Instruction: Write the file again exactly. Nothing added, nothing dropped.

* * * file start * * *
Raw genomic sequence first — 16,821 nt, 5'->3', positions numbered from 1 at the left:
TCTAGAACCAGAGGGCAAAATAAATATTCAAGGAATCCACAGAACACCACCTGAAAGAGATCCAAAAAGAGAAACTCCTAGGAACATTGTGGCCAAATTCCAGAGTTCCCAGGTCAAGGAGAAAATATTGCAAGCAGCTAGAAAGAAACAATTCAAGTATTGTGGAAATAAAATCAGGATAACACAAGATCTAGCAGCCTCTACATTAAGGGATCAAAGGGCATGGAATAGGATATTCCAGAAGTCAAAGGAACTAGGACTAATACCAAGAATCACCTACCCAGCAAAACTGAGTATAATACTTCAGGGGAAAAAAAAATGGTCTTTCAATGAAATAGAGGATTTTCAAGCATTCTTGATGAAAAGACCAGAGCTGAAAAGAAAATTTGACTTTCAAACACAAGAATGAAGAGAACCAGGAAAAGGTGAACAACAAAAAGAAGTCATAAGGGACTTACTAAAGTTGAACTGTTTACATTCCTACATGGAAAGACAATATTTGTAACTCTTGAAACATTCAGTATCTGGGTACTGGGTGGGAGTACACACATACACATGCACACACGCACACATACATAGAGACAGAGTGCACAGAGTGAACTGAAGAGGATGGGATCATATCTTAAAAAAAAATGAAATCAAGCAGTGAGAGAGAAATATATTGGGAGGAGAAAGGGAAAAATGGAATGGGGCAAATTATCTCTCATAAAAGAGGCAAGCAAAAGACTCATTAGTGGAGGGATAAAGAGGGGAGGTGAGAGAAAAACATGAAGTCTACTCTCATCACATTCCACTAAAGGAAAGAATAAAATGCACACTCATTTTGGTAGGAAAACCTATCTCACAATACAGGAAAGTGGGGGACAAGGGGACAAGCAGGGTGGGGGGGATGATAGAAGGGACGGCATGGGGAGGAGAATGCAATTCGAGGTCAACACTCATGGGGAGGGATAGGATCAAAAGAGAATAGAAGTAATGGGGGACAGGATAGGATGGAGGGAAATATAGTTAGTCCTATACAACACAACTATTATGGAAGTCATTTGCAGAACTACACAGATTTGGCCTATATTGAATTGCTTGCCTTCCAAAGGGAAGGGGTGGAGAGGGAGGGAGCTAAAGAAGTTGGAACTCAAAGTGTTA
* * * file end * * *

Raw genomic sequence first — 16,821 nt, 5'->3', positions numbered from 1 at the left:
TCTAGAACCAGAGGGCAAAATAAATATTCAAGGAATCCACAGAACACCACCTGAAAGAGATCCAAAAAGAGAAACTCCTAGGAACATTGTGGCCAAATTCCAGAGTTCCCAGGTCAAGGAGAAAATATTGCAAGCAGCTAGAAAGAAACAATTCAAGTATTGTGGAAATAAAATCAGGATAACACAAGATCTAGCAGCCTCTACATTAAGGGATCAAAGGGCATGGAATAGGATATTCCAGAAGTCAAAGGAACTAGGACTAATACCAAGAATCACCTACCCAGCAAAACTGAGTATAATACTTCAGGGGAAAAAAAAATGGTCTTTCAATGAAATAGAGGATTTTCAAGCATTCTTGATGAAAAGACCAGAGCTGAAAAGAAAATTTGACTTTCAAACACAAGAATGAAGAGAACCAGGAAAAGGTGAACAACAAAAAGAAGTCATAAGGGACTTACTAAAGTTGAACTGTTTACATTCCTACATGGAAAGACAATATTTGTAACTCTTGAAACATTCAGTATCTGGGTACTGGGTGGGAGTACACACATACACATGCACACACGCACACATACATAGAGACAGAGTGCACAGAGTGAACTGAAGAGGATGGGATCATATCTTAAAAAAAAATGAAATCAAGCAGTGAGAGAGAAATATATTGGGAGGAGAAAGGGAAAAATGGAATGGGGCAAATTATCTCTCATAAAAGAGGCAAGCAAAAGACTCATTAGTGGAGGGATAAAGAGGGGAGGTGAGAGAAAAACATGAAGTCTACTCTCATCACATTCCACTAAAGGAAAGAATAAAATGCACACTCATTTTGGTAGGAAAACCTATCTCACAATACAGGAAAGTGGGGGACAAGGGGACAAGCAGGGTGGGGGGGATGATAGAAGGGACGGCATGGGGAGGAGAATGCAATTCGAGGTCAACACTCATGGGGAGGGATAGGATCAAAAGAGAATAGAAGTAATGGGGGACAGGATAGGATGGAGGGAAATATAGTTAGTCCTATACAACACAACTATTATGGAAGTCATTTGCAGAACTACACAGATTTGGCCTATATTGAATTGCTTGCCTTCCAAAGGGAAGGGGTGGAGAGGGAGGGAGCTAAAGAAGTTGGAACTCAAAGTGTTA